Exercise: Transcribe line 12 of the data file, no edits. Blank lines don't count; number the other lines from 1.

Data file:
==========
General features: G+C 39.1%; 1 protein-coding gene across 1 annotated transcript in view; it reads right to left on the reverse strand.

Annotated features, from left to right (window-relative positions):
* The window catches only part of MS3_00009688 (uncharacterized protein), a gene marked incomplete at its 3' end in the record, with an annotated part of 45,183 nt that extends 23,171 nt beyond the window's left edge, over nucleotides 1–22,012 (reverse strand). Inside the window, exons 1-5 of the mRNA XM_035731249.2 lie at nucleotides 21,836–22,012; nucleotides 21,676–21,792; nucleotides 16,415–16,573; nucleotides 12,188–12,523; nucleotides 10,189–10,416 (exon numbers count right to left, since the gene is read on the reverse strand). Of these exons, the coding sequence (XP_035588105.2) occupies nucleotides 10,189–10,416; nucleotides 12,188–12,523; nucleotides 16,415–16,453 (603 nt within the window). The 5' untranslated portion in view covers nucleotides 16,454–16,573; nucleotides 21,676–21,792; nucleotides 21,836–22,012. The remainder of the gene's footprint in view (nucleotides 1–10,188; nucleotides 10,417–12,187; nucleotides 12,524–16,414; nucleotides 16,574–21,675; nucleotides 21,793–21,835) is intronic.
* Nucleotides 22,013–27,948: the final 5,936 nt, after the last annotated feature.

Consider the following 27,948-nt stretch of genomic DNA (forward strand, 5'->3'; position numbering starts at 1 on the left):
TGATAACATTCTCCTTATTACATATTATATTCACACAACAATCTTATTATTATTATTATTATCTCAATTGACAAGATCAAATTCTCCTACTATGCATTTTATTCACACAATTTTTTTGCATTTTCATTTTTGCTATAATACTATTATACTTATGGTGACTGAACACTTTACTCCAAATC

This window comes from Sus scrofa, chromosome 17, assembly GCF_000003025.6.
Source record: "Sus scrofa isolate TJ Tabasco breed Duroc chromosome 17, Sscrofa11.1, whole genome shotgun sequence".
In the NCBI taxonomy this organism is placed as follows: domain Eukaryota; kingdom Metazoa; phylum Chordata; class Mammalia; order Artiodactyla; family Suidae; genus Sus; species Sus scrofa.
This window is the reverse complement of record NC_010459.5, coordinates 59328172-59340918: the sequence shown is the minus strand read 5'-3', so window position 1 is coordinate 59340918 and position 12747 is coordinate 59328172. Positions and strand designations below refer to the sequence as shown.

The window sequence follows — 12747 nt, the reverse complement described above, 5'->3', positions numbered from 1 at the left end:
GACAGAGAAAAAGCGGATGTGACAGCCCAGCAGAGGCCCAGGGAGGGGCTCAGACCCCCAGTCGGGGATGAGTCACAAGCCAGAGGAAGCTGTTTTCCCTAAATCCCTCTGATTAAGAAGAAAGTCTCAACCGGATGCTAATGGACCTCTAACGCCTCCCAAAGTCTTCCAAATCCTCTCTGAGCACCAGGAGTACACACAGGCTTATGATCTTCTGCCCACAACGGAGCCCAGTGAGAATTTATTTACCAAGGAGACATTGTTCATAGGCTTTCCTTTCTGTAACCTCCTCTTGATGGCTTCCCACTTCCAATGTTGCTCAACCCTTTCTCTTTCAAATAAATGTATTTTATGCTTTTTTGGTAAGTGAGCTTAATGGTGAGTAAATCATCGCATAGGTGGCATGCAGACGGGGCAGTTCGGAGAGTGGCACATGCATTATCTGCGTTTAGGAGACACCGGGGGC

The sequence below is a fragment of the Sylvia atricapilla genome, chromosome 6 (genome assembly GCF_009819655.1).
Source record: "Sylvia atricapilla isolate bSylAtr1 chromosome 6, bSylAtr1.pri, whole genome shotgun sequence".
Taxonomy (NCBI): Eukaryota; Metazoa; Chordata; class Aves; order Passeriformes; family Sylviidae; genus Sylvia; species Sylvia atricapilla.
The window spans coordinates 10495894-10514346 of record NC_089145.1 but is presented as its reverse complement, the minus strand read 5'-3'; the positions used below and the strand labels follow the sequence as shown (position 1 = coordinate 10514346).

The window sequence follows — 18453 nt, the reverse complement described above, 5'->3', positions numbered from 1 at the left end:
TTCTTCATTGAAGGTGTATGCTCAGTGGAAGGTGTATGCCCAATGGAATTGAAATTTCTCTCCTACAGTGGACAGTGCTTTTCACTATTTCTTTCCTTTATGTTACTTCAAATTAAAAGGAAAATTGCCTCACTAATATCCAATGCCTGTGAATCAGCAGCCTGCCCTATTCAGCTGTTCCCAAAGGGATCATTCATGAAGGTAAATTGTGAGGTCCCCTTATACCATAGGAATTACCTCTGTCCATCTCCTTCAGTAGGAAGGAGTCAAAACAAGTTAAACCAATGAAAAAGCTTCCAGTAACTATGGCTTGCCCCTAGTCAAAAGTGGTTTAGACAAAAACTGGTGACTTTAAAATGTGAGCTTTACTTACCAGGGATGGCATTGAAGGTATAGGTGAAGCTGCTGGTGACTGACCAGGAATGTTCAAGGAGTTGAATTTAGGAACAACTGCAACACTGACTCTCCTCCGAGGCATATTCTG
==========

GACAGAGAAAAAGCGGATGTGACAGCCCAGCAGAGGCCCAGGGAGGGGCTCAGACCCCCAGTCGGGGATGAGTCACAAGCCAGAGGAAGCTGTTTTCCCTAAATCCCTCTGATTAAGAAGAAAGTCTCAACCGGATGCTAATGGACCTCTAACGCCTCCCAAAGTCTTCCAAATCCTCTCTGAGCACCAGGAGTACACACAGGCTTATGATCTTCTGCCCACAACGGAGCCCAGTGAGAATTTATTTACCAAGGAGACATTGTTCATAGGCTTTCCTTTCTGTAACCTCCTCTTGATGGCTTCCCACTTCCAATGTTGCTCAACCCTTTCTCTTTCAAATAAATGTATTTTATGCTTTTTTGGTAAGTGAGCTTAATGGTGAGTAAATCATCGCATAGGTGGCATGCAGACGGGGCAGTTCGGAGAGTGGCACATGCATTATCTGCGTTTAGGAGACACCGGGGGC